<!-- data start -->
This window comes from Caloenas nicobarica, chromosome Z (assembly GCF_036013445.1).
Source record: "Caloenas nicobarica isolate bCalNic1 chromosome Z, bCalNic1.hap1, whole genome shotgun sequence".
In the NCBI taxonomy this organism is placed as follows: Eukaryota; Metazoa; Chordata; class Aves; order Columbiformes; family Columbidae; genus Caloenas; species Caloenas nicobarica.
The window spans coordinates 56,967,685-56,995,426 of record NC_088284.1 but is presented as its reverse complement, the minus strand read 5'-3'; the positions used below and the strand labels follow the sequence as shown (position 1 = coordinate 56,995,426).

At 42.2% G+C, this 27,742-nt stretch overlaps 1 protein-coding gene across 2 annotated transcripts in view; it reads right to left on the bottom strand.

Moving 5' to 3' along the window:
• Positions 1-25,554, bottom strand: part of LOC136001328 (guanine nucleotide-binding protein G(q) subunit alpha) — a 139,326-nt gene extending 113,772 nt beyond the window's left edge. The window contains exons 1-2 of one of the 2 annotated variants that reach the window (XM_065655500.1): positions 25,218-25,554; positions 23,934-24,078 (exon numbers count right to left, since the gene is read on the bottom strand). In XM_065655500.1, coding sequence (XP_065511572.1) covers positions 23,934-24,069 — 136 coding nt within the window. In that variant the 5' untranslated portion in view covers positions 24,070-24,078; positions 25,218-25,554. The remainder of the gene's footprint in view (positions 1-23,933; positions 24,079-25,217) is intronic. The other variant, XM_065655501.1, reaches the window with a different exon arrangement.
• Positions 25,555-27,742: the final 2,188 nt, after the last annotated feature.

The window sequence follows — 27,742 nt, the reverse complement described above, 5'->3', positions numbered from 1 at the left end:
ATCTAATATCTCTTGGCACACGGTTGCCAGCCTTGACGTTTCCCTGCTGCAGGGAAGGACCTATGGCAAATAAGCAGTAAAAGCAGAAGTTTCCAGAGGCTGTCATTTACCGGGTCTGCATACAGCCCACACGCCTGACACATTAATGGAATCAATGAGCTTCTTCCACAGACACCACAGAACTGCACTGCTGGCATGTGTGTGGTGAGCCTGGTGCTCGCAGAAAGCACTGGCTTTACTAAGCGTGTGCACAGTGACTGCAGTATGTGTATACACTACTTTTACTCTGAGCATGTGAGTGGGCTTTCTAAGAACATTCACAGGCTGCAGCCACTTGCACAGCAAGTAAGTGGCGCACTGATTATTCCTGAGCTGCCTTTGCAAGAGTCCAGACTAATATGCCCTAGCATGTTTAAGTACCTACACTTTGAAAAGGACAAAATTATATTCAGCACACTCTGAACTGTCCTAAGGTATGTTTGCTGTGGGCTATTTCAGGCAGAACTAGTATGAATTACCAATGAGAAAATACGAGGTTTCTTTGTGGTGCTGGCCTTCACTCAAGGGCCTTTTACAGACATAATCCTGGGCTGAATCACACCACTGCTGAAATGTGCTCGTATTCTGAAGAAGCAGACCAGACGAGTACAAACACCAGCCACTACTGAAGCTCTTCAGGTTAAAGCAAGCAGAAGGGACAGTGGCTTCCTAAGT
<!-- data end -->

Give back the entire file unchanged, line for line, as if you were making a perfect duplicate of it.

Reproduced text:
This window comes from Caloenas nicobarica, chromosome Z (assembly GCF_036013445.1).
Source record: "Caloenas nicobarica isolate bCalNic1 chromosome Z, bCalNic1.hap1, whole genome shotgun sequence".
In the NCBI taxonomy this organism is placed as follows: Eukaryota; Metazoa; Chordata; class Aves; order Columbiformes; family Columbidae; genus Caloenas; species Caloenas nicobarica.
The window spans coordinates 56,967,685-56,995,426 of record NC_088284.1 but is presented as its reverse complement, the minus strand read 5'-3'; the positions used below and the strand labels follow the sequence as shown (position 1 = coordinate 56,995,426).

At 42.2% G+C, this 27,742-nt stretch overlaps 1 protein-coding gene across 2 annotated transcripts in view; it reads right to left on the bottom strand.

Moving 5' to 3' along the window:
• Positions 1-25,554, bottom strand: part of LOC136001328 (guanine nucleotide-binding protein G(q) subunit alpha) — a 139,326-nt gene extending 113,772 nt beyond the window's left edge. The window contains exons 1-2 of one of the 2 annotated variants that reach the window (XM_065655500.1): positions 25,218-25,554; positions 23,934-24,078 (exon numbers count right to left, since the gene is read on the bottom strand). In XM_065655500.1, coding sequence (XP_065511572.1) covers positions 23,934-24,069 — 136 coding nt within the window. In that variant the 5' untranslated portion in view covers positions 24,070-24,078; positions 25,218-25,554. The remainder of the gene's footprint in view (positions 1-23,933; positions 24,079-25,217) is intronic. The other variant, XM_065655501.1, reaches the window with a different exon arrangement.
• Positions 25,555-27,742: the final 2,188 nt, after the last annotated feature.

The window sequence follows — 27,742 nt, the reverse complement described above, 5'->3', positions numbered from 1 at the left end:
ATCTAATATCTCTTGGCACACGGTTGCCAGCCTTGACGTTTCCCTGCTGCAGGGAAGGACCTATGGCAAATAAGCAGTAAAAGCAGAAGTTTCCAGAGGCTGTCATTTACCGGGTCTGCATACAGCCCACACGCCTGACACATTAATGGAATCAATGAGCTTCTTCCACAGACACCACAGAACTGCACTGCTGGCATGTGTGTGGTGAGCCTGGTGCTCGCAGAAAGCACTGGCTTTACTAAGCGTGTGCACAGTGACTGCAGTATGTGTATACACTACTTTTACTCTGAGCATGTGAGTGGGCTTTCTAAGAACATTCACAGGCTGCAGCCACTTGCACAGCAAGTAAGTGGCGCACTGATTATTCCTGAGCTGCCTTTGCAAGAGTCCAGACTAATATGCCCTAGCATGTTTAAGTACCTACACTTTGAAAAGGACAAAATTATATTCAGCACACTCTGAACTGTCCTAAGGTATGTTTGCTGTGGGCTATTTCAGGCAGAACTAGTATGAATTACCAATGAGAAAATACGAGGTTTCTTTGTGGTGCTGGCCTTCACTCAAGGGCCTTTTACAGACATAATCCTGGGCTGAATCACACCACTGCTGAAATGTGCTCGTATTCTGAAGAAGCAGACCAGACGAGTACAAACACCAGCCACTACTGAAGCTCTTCAGGTTAAAGCAAGCAGAAGGGACAGTGGCTTCCTAAGT